Verizon's brand spanking new LTE network was down -- nationwide -- for effectively all of Wednesday. There were sporadic reports of successful connections by users here and there, but by and large, it was dead. HTC Thunderbolts seemed to be the hardest-hit, often falling all the way down to 1x (read: really, really slow) data speeds, bypassing EV-DO entirely. And coincidentally, my Novatel MiFi 4510L was acting the exact same way -- it was unable to connect either to LTE or EV-DO. Even worse, even though it said it was connected to 1x, I couldn't get anything to load while using it. That might just be because I only need websites and services that require reasonable bandwidth, but the net effect for me is the same: the MiFi was useless.
Had EV-DO continued to operate reliably, this wouldn't have been a big deal, particularly because users pay no more for LTE service than they do for EV-DO service -- and EV-DO is still reasonably fast. Users in LTE markets would definitely notice the slowdown, but they likely wouldn't have been impacted to the point where their devices were basically paperweights.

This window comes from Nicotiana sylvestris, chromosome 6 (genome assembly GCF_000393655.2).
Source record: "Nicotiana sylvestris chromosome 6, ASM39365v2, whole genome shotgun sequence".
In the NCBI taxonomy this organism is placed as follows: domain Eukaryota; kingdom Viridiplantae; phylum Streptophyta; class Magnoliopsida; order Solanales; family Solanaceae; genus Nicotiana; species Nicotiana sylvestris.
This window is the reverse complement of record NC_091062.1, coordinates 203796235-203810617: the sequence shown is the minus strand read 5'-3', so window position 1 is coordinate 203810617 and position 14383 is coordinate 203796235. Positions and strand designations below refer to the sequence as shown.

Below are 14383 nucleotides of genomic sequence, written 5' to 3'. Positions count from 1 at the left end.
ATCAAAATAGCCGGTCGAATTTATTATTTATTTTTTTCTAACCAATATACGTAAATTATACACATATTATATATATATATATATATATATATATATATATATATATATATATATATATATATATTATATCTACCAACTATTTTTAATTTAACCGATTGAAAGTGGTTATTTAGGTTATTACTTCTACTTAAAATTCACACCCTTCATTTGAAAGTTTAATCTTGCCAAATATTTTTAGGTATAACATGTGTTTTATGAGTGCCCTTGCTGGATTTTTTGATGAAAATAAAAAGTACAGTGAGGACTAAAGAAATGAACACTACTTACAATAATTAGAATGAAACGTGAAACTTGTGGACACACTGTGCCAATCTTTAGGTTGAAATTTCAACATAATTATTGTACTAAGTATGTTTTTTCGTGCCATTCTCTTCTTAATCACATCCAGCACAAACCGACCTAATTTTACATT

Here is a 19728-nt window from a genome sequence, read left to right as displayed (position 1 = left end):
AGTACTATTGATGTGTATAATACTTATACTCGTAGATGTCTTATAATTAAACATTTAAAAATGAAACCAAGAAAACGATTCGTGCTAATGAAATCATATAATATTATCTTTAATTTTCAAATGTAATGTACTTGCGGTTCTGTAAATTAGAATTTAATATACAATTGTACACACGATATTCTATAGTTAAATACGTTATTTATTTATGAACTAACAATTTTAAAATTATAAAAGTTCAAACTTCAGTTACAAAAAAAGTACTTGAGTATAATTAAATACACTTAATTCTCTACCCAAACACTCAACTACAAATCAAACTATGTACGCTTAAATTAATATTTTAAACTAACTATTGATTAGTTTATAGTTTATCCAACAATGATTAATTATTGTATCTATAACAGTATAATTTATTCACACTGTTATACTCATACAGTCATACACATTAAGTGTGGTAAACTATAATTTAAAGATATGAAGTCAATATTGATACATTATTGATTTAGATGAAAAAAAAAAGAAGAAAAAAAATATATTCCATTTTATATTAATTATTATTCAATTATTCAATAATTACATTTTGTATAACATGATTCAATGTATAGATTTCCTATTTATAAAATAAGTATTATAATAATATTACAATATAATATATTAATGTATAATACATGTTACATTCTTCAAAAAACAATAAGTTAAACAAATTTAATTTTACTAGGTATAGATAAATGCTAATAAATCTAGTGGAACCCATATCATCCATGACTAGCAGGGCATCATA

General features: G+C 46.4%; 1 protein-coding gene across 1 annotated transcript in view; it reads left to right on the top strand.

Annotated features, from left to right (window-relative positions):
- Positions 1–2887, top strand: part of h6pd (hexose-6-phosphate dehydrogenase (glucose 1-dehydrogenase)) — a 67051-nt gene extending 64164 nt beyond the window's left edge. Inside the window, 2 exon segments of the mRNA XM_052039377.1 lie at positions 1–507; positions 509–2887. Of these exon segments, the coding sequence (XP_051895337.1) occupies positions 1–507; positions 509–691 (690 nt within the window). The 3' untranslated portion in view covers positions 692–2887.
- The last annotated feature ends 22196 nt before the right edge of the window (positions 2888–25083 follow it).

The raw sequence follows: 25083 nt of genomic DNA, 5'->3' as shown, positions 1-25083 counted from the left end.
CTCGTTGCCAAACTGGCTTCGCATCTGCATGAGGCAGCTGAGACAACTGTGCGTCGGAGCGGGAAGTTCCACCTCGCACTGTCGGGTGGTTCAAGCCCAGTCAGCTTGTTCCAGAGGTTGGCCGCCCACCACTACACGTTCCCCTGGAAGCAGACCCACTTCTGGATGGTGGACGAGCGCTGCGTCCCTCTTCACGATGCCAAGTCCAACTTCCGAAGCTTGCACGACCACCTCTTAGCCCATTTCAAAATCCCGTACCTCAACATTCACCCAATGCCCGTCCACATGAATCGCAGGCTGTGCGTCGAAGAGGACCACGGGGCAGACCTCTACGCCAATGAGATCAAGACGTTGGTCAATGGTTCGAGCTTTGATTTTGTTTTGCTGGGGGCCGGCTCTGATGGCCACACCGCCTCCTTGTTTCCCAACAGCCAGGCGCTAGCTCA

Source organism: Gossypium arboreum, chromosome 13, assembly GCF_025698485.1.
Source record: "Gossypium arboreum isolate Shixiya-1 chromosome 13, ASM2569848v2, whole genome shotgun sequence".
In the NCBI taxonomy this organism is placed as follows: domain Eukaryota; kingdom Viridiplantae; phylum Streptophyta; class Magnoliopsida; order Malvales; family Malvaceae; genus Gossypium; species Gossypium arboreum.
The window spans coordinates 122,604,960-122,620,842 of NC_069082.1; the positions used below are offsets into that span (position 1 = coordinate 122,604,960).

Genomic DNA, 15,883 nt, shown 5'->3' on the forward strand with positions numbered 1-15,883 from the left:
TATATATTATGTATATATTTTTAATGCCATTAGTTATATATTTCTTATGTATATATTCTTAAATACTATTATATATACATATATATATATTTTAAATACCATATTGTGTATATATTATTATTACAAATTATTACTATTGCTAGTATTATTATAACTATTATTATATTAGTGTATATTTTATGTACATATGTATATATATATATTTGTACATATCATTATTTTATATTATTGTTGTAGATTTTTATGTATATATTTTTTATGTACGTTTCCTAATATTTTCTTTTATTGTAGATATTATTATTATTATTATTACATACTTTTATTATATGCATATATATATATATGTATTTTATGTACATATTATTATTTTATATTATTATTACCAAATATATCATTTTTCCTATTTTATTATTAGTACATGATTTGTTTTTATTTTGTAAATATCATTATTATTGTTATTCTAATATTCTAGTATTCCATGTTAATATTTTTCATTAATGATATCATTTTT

Phone Scoop received a rather flippant statement from a Verizon spokesman this morning that the company's "network engineers and vendors quickly identified the issue and solved it." Incorrect. For an outage that affects literally every LTE market on the map, a day isn't in even in the ballpark of "quick." Furthermore, they didn't "solve" it, since modems will apparently still have 3G-4G handoff issues that will "improve over time."
For a company that prides itself on rock-solid, business-class network reliability, Verizon owes us three things:
- A detailed breakdown of what went wrong, and why.
- An explanation of how they intend to prevent it from happening again.
- For Thunderbolt and LTE modem / hotspot owners, enough compensation to prove they take uptime seriously.
Particularly for modem owners, remote data access is more than a luxury -- it's how business gets done. And there's nothing ordinary, expected, or acceptable about a day-long complete outage.